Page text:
These Are The Russians Indicted For Hacking Democrats In 2016 Election

Damian Dovarganes/AP

A grand jury indictment stemming from special counsel Robert Mueller’s probe accuses 12 Russian intelligence officers of planning and carrying out the hacks into several Democratic campaign organizations in the 2016 election.

The Russian nationals listed in the indictment worked in two units of the Russian intelligence agency known as GRU to release stolen documents from the Democratic groups, according to the indictment.

Read the allegations made in the indictment about the the 12 officers:

Viktor Borisovich Netyksho was a GRU officer leading Unit 26165, which was responsible for hacking into the Democratic National Committee, the Democratic Congressional Campaign Committee and the Hillary Clinton campaign, according to the indictment. The unit worked out of Moscow.

Boris Alekseyevich Antonov was a major in the Russian military who oversaw Unit 26165’s department in charge of targeting governmental and political groups with spear-phishing emails and other hacking tactics, according to the indictment.

Dimitriy Sergeyevich Badin was the assistant head of Antonov’s department within Unit 26165 and helped Antonov oversee other co-conspirators in the case, according to the indictment.

Ivan Sergeyevich Yermakov was part of Antonov’s department within Unit 26165, per the indictment. Beginning sometime around 2010, Yermakov used online personas like “Kate S. Milton,” “James McMorgans” and “Karen W. Millen” to carry out hacking attempts and helped hack at least two emails accounts that led to the released of campaign documents through DCLeaks in 2016, according to the indictment. He also helped hack the DNC server and steal DNC emails were were released through an organization not named in the indictment.

Alexsey Viktorovich Lukashev, a senior member of the Russian military and part of Antonov’s department within Unit 26165, used online personas including “Den Katenberg” and “Yuliana Martynova” and sent spear-phishing emails to members of the Clinton campaign, including the campaign’s chairman, John Podesta, per the indictment.

Sergey Aleksandrovich Morgachev was a lieutenant colonel in the Russian military who oversaw Unit 26165’s department in charge of developing and managing malware, including the hacking tool X-Agent used by the GRU, according to the indictment. Morgachev oversaw members of the department who developed X-Agent and monitored the malware implanted on computers in the DNC and DCCC networks, per the indictment.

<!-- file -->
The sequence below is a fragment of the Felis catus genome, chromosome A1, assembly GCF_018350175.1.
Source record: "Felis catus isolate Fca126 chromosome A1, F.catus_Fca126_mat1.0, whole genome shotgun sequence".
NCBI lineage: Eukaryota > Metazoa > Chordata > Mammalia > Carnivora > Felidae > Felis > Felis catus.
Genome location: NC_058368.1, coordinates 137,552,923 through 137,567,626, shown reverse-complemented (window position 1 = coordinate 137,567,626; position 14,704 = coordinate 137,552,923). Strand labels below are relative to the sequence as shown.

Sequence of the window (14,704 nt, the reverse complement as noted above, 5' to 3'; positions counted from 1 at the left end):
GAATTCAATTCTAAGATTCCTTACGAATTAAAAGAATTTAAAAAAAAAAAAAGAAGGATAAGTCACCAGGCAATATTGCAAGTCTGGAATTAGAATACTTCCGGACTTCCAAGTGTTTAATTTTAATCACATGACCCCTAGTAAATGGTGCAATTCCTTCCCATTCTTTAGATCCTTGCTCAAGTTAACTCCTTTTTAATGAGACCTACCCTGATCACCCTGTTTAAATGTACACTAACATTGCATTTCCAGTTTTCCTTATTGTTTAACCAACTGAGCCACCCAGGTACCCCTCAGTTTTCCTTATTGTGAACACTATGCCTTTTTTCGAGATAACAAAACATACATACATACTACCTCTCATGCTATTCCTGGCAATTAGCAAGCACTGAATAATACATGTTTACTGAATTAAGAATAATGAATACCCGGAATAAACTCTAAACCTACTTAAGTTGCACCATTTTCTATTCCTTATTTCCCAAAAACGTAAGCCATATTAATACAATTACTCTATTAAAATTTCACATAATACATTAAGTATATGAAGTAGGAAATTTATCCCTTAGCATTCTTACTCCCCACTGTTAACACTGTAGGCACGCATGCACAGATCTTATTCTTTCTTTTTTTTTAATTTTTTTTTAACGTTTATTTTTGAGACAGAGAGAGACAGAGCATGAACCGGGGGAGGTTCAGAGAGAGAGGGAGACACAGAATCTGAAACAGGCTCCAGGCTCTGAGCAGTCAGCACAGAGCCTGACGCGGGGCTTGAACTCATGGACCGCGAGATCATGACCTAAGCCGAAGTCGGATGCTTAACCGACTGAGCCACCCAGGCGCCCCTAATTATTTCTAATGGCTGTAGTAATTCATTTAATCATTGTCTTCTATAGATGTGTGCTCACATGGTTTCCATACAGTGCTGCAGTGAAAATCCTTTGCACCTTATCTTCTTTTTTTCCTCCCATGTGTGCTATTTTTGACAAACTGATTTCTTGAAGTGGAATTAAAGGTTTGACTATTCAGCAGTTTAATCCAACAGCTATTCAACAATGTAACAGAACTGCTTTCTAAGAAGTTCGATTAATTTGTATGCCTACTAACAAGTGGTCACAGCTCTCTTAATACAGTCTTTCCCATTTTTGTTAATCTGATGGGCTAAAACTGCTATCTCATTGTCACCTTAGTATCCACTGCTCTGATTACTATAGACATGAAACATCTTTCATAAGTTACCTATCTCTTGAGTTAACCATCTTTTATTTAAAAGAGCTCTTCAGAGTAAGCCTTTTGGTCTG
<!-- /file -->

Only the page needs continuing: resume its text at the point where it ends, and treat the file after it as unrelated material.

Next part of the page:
Nikolay Yuryevich Kozachek, a member of Morgachev’s department, used the names “kazak” and “blablabla1234565” and helped develop and monitor X-Agent when it was used to hack into the DNC and DCCC networks beginning around April 2016, according to the indictment.

Pavel Vyacheslavovich Yershov, also a member of Morgachev’s unit, helped Kozacheck customize and text X-Agent before it was deployed, per the indictment.

Artem Andreyevich Malyshev was a second lieutenant in the Russian military and member of Morgachev’s unit who used the names “djangomagicdev” and “realblatr,” according to the indictment. Malyshev helped monitor X-Agent after it was implanted in the DNC and DCCC networks, per the indictment.

Aleksandr Vladimirovich Osadchuk was a colonel in the Russian military who led Unit 74455, which operated out of a building in Moscow referred to as “the Tower” by those in the GRU and handled the release of stolen documents, according to the indictment. The unit helped release documents under the names DCLeaks and Guccifer 2.0 and published anti-Clinton commentary on social media, per the indictment.

Aleksey Aleksandrovich Potemkin ran a department within Unit 74455 that managed computer infrastructure and social media accounts that were used to help release stolen documents through the personas DCLeaks and Guccifer 2.0.

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